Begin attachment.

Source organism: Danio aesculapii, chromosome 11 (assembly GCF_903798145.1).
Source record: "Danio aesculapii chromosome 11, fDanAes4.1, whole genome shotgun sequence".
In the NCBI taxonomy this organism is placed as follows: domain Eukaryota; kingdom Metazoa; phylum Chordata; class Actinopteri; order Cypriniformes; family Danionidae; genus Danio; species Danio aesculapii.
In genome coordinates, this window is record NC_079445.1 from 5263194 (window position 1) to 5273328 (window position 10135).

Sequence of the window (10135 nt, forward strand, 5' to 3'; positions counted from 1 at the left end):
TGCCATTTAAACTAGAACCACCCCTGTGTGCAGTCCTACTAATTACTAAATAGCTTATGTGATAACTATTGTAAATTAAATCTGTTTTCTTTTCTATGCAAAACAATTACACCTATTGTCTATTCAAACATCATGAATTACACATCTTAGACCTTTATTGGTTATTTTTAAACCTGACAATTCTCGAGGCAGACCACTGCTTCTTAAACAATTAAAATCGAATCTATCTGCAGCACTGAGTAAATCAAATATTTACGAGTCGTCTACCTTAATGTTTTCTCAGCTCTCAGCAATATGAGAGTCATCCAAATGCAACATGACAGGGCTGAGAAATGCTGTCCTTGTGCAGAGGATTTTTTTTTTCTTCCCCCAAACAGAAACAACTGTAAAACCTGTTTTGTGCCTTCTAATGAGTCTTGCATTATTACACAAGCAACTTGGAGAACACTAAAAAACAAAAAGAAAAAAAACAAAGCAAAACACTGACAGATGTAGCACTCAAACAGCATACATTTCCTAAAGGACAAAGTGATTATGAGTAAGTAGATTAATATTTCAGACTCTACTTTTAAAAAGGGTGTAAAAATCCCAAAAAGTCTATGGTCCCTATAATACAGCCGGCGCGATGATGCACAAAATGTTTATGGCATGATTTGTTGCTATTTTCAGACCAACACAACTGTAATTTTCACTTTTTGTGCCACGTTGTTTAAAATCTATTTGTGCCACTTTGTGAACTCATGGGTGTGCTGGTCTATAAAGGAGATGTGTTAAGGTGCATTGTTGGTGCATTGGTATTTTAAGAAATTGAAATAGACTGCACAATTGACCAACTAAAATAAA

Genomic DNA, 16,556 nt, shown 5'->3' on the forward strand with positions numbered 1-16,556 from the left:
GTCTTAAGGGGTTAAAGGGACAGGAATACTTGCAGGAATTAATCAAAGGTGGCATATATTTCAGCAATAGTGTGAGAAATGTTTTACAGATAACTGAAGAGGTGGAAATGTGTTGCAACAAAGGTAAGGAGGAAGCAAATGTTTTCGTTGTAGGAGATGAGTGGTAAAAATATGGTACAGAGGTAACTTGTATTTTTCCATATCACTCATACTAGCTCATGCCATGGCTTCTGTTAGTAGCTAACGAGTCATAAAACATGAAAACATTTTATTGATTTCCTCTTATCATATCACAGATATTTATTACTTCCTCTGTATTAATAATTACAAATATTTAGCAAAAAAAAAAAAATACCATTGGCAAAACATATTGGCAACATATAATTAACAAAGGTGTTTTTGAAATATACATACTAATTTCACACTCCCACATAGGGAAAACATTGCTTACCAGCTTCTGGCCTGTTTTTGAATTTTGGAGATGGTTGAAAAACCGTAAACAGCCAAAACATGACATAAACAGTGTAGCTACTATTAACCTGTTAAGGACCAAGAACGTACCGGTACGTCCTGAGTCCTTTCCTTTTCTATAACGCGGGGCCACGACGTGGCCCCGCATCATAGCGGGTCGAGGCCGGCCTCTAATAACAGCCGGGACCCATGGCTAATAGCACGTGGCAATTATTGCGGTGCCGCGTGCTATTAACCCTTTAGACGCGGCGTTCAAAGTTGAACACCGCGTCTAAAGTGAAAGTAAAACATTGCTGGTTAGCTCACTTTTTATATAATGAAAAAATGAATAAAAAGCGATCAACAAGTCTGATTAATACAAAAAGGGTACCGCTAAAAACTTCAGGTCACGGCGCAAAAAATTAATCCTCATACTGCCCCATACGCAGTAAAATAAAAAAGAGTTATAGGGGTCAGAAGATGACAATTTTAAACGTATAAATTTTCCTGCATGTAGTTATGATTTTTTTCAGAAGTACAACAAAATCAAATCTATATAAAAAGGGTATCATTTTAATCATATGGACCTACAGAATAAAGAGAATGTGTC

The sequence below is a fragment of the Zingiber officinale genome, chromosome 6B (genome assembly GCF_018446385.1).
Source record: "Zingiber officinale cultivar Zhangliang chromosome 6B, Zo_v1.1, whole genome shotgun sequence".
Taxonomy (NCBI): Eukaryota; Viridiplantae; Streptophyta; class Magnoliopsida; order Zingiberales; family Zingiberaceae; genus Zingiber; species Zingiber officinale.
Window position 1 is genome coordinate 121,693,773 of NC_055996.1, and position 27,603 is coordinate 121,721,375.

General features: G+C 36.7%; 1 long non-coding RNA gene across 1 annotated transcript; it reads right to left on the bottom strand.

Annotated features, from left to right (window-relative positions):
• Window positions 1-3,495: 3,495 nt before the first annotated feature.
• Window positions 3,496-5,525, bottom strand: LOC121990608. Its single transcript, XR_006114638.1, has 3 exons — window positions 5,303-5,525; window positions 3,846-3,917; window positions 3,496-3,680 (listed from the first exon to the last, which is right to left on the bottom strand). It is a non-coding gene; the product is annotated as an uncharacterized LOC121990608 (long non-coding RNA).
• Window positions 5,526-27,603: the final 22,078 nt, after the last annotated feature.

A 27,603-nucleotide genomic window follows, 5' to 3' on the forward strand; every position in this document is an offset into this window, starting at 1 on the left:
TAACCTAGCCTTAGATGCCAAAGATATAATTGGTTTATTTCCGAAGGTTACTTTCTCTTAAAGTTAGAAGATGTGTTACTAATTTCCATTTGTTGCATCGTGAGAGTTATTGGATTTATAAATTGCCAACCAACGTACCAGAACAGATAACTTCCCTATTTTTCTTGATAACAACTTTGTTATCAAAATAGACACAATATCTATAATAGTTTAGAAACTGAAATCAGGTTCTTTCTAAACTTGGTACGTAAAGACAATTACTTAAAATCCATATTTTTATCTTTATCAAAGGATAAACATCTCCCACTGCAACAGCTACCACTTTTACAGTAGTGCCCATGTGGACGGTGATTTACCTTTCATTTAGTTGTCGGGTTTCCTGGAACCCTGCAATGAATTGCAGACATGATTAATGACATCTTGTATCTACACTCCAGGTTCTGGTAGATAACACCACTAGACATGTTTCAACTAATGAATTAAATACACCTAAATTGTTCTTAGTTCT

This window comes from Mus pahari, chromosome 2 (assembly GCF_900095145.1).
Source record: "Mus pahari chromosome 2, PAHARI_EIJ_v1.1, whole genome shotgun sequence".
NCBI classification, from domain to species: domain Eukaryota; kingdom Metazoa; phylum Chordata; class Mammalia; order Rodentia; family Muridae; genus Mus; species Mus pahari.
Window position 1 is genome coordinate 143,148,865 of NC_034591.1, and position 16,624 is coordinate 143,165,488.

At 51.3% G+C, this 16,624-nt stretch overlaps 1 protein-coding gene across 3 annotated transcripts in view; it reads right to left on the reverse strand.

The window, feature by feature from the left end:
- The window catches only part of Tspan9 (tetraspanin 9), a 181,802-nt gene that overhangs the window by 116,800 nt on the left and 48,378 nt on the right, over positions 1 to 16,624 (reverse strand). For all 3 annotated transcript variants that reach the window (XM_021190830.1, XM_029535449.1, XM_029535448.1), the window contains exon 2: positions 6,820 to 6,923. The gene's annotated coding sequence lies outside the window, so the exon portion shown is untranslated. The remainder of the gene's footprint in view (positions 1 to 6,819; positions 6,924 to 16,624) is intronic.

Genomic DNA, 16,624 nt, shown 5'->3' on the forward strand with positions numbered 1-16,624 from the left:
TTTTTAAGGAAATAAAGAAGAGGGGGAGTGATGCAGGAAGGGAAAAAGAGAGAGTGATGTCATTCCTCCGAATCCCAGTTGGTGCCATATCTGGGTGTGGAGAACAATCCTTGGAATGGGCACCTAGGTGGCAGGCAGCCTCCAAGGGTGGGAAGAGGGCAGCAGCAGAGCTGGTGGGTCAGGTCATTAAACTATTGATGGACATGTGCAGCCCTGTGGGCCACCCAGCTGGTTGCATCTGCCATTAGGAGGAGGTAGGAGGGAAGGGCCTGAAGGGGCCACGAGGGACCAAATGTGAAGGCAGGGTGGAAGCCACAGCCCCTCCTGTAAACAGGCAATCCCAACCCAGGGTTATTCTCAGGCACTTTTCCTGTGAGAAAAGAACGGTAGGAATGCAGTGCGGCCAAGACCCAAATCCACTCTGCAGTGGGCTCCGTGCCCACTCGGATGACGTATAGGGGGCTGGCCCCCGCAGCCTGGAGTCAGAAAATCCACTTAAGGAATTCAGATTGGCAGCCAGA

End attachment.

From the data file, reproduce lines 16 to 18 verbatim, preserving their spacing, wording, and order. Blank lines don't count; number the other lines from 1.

• Window positions 3,496-5,525, bottom strand: LOC121990608. Its single transcript, XR_006114638.1, has 3 exons — window positions 5,303-5,525; window positions 3,846-3,917; window positions 3,496-3,680 (listed from the first exon to the last, which is right to left on the bottom strand). It is a non-coding gene; the product is annotated as an uncharacterized LOC121990608 (long non-coding RNA).
• Window positions 5,526-27,603: the final 22,078 nt, after the last annotated feature.

A 27,603-nucleotide genomic window follows, 5' to 3' on the forward strand; every position in this document is an offset into this window, starting at 1 on the left: